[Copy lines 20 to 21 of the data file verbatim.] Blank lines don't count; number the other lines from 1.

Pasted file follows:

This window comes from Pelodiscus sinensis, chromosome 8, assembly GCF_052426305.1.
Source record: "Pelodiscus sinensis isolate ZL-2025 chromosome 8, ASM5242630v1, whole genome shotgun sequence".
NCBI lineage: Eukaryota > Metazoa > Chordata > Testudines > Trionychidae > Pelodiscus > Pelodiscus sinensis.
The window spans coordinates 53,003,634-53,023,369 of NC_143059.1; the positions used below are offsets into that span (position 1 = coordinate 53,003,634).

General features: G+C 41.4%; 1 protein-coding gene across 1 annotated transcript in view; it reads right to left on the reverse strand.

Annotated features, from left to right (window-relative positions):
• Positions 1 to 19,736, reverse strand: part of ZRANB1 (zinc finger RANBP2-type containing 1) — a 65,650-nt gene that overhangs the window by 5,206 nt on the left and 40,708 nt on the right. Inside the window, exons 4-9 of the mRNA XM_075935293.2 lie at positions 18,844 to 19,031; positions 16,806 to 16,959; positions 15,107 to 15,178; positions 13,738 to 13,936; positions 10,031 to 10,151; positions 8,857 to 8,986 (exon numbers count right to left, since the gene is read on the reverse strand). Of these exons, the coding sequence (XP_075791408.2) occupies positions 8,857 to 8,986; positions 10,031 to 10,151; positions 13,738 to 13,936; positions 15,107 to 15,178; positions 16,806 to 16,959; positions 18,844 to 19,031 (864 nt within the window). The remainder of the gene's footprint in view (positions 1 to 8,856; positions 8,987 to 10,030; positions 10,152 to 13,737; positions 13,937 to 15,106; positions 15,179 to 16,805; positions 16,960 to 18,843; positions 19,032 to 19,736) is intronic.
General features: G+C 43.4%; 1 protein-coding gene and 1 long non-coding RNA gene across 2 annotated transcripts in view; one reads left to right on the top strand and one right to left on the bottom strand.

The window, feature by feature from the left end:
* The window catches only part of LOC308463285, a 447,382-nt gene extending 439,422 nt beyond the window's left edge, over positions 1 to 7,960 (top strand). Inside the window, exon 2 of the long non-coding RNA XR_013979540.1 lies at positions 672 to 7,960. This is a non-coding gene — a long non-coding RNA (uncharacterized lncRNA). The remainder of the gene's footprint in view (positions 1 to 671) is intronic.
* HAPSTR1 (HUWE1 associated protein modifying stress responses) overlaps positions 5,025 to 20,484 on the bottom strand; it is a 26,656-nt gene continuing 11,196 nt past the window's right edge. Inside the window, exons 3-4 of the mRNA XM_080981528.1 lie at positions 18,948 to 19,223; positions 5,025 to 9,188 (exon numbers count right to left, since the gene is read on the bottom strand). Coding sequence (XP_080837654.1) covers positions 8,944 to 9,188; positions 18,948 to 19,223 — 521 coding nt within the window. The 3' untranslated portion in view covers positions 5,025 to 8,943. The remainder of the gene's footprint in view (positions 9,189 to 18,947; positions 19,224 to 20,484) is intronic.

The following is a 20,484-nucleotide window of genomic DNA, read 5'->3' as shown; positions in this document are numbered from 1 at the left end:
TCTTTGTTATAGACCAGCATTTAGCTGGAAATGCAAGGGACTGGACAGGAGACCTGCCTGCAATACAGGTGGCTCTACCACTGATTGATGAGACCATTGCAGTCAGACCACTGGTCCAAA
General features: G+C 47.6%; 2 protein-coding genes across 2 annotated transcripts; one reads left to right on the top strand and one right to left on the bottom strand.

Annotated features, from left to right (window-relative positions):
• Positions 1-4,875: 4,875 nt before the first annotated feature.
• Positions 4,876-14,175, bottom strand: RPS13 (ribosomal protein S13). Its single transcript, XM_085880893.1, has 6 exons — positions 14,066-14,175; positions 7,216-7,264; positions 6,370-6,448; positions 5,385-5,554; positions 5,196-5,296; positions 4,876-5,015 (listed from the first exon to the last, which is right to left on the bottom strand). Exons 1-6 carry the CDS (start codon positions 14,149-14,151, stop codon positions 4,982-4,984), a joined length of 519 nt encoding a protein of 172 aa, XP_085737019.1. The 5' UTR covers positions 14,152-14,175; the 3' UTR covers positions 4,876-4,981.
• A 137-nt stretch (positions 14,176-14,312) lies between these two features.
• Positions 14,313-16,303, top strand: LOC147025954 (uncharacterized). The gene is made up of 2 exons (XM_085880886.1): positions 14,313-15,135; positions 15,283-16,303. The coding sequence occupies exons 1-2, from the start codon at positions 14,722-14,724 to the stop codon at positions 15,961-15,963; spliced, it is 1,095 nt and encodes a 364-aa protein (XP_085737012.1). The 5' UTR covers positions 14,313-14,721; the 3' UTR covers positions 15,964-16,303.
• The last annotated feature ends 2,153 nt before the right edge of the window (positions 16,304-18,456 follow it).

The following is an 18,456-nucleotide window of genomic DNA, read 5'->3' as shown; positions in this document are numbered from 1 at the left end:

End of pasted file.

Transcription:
• The last annotated feature ends 2,153 nt before the right edge of the window (positions 16,304-18,456 follow it).

The following is an 18,456-nucleotide window of genomic DNA, read 5'->3' as shown; positions in this document are numbered from 1 at the left end: